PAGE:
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Obama Vs. Keyes In Illinois

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Alan Keyes, former Ambassador, US Senatorial candidate in Maryland, and US Presidential candidate, has decided to move to Illinois to challenge seemingly unbeatable Democrat Barack Obama for the US Senate.

Keyes is very conservative, and will likely excite his base. However, Obama is a moderate who has already excited his base by giving a powerful (and well-received) keynote address at the DNC in Boston.

Keyes will, IMO, be lucky to get 40% of the vote in November. Obama is nearly unbeatable.

However, Keyes is a master-debater and orator. If Obama concedes to the seven debates he has promised to participate in, he is only a gaffe or two away from making this a tight race.

Regardless, a black person will be the next Senator from the great state of Illinois. There have been few black Senators in our nation’s history. Whoever wins will have achieved something noteworthy.

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About RJ

  • Don’t get too excited over Obama Whamma. If he wins it will only be a result of Keyes getting in late. Despite the media fawning over Obama at the Dems moonbat parade he isn’t exactly the “star” he is made out to be. The fact is even in his States primary he wasn’t the first choice.

    But in the weeks leading up to the election, back when multi-millionaire candidate Blair Hull led the pack of six candidates, polls showed a mere one-third of African-American voters had decided on Obama. It wasn’t until Hull’s campaign imploded, after revelations of a contentious divorce, that Obama’s ambition to become the Senate’s lone black member was dubbed a historic movement.

    In the current post-primary period — described by one Chicago journalist as the time when “politicians hug each other in brotherhood after months of stabbing” — Stroger and Rush now stand firmly behind the Democratic nominee, even if it is Obama.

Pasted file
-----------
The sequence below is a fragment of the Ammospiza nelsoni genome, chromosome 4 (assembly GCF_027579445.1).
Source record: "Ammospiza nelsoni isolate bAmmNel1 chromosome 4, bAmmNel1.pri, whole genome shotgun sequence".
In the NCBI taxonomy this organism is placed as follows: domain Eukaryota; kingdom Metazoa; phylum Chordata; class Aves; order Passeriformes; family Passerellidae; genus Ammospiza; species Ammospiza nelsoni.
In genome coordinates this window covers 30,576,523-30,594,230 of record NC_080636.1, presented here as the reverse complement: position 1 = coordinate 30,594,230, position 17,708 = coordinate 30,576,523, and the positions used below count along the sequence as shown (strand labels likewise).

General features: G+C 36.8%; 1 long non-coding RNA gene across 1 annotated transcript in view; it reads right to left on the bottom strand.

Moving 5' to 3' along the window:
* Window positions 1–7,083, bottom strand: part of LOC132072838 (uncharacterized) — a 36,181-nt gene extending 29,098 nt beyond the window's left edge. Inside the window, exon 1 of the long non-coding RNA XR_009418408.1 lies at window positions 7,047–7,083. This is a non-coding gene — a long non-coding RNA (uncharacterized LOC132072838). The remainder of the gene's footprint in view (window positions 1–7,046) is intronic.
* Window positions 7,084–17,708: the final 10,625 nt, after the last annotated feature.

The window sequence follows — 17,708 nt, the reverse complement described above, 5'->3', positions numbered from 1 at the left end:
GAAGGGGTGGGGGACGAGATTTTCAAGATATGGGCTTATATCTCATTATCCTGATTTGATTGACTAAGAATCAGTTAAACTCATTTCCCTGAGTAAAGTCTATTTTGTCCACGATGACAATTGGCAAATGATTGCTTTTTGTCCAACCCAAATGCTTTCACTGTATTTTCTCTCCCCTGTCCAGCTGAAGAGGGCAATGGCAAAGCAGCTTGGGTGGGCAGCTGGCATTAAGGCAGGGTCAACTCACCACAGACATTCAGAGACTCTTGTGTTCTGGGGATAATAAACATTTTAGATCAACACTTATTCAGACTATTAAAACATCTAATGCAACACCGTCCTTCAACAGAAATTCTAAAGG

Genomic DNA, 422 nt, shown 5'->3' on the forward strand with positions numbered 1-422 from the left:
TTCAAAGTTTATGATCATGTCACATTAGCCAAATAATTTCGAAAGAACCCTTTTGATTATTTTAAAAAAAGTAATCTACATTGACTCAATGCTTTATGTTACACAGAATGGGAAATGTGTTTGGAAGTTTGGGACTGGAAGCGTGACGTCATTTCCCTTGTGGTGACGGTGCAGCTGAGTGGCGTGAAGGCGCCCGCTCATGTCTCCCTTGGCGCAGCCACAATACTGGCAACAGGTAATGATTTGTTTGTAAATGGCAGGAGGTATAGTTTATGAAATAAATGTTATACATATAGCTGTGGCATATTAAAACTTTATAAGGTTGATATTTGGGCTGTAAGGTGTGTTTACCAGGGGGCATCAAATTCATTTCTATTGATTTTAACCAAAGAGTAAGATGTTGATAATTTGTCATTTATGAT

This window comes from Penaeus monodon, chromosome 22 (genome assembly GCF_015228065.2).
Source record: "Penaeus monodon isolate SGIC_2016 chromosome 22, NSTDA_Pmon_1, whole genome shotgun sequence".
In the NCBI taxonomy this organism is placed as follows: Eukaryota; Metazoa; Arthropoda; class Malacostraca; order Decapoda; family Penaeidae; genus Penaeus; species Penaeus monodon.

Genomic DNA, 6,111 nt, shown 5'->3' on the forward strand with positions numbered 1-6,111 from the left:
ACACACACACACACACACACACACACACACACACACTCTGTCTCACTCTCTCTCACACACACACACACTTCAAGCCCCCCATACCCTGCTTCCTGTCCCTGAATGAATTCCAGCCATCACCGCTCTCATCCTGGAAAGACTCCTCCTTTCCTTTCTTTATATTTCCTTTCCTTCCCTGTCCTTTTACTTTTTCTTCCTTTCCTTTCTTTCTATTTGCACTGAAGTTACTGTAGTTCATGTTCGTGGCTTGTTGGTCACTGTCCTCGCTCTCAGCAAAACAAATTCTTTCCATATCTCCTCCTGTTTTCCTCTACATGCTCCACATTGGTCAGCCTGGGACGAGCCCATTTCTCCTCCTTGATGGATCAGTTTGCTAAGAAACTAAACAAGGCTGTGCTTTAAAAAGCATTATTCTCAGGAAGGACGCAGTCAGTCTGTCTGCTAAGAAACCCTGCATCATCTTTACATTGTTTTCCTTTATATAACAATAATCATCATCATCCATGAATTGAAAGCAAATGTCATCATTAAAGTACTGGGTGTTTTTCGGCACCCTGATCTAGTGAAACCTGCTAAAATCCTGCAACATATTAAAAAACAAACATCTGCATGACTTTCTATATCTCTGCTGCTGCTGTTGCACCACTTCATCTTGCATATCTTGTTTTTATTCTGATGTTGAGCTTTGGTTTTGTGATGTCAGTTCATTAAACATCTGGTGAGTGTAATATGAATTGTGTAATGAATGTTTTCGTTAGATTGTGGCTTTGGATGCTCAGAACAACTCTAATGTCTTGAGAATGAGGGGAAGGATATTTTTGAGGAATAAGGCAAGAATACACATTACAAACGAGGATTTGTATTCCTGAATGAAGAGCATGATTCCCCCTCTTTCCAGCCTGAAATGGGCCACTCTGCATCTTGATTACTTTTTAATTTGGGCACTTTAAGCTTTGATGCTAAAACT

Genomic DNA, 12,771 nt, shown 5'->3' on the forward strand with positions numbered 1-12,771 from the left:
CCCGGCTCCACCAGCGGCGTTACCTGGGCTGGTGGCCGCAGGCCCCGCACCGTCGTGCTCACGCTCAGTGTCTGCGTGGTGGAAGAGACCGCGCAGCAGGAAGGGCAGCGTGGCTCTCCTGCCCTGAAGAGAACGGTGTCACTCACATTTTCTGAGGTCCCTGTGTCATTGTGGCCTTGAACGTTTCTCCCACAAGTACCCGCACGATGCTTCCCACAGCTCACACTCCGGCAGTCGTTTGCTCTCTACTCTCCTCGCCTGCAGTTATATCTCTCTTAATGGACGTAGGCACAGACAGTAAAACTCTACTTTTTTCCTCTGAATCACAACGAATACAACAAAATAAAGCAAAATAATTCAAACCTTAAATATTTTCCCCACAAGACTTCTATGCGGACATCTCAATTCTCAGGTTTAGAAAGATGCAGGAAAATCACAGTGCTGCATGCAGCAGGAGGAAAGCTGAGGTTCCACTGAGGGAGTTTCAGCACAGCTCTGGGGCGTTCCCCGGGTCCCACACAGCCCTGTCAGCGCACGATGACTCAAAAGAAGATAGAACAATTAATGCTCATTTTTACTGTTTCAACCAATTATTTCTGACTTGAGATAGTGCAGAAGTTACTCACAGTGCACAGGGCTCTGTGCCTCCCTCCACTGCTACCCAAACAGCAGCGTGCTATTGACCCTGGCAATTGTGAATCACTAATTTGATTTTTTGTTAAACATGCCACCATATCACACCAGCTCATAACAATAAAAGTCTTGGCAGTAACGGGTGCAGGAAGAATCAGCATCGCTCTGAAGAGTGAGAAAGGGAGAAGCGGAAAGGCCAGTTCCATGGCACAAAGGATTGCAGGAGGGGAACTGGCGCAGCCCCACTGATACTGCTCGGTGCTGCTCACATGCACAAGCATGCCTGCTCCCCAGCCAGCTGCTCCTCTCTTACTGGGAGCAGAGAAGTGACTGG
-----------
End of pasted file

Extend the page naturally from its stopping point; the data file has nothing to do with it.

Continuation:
They are not alone. Some African-American colleagues who served with Obama during his seven-year tenure in the state legislature are now also grudgingly supporting him after they endorsed other candidates or remained neutral in the primary.

    “Anybody but Obama,” chimed one prominent black legislator, who asked not to be named, a week before the election.

    Rising star my ass. One of two things happened, his 7 year stint in congress has been deemed useless by his colleagues, or he has pissed off a lot of people along the way.

    Here is a blog that has been tracking this alleged “star.” Robert Novak has a nice peice in the Chicago Sun-Times detailing why the Dems choose Obama Whamma.

  • This is a stupid comment. Yes, it’s true that Obama was still a virtual nobody before Blair Hull (the anointed domestic abuser, millionaire choice of the Democratic leadership) self-destructed early in the Democratic primary once his divorce records came out.

    However, the fact remains that Obama went on to dominate the primary and has now staked his claim as one of the most popular politicians in the country (and probably the most popular in Illinois). He’s a rising star and he’s built up a lot of support and influence in a few short months.

    RJ’s right. Keyes has no chance in Illinois — he’s too over-the-top, pompous, and humorless to sell his uber-conservative agenda to a state that’s overwhemingly Democratic. No Republican holds a significant statewide office here. It will make for interesting TV since Keyes has already alluded to dramatic debates, but Obama will more than be able to handle the bluster. He’s confident in his own skin and can run rings around Keyes when it comes to policy wonk specifics since he’s served in Illinois politics for years, understands the electorate, and has had months to study up on the national and local issues that will be the deciding points for the election. Especially on TV, Obama’s cool eloquence, controlled passion, and mastery of public policy will make him the far superior debater to Keyes, who is certainly a better speaker than Jack Ryan would have been. Keyes’s stark language and invective may play well on talk radio, but even his acceptance speech for the nomination seemed like off-putting overkill — he was shouting about God and abortion and sweating profusely under the lights. This style of oratory has not worked well in televised debates and will alienate moderates, women, and minority voters.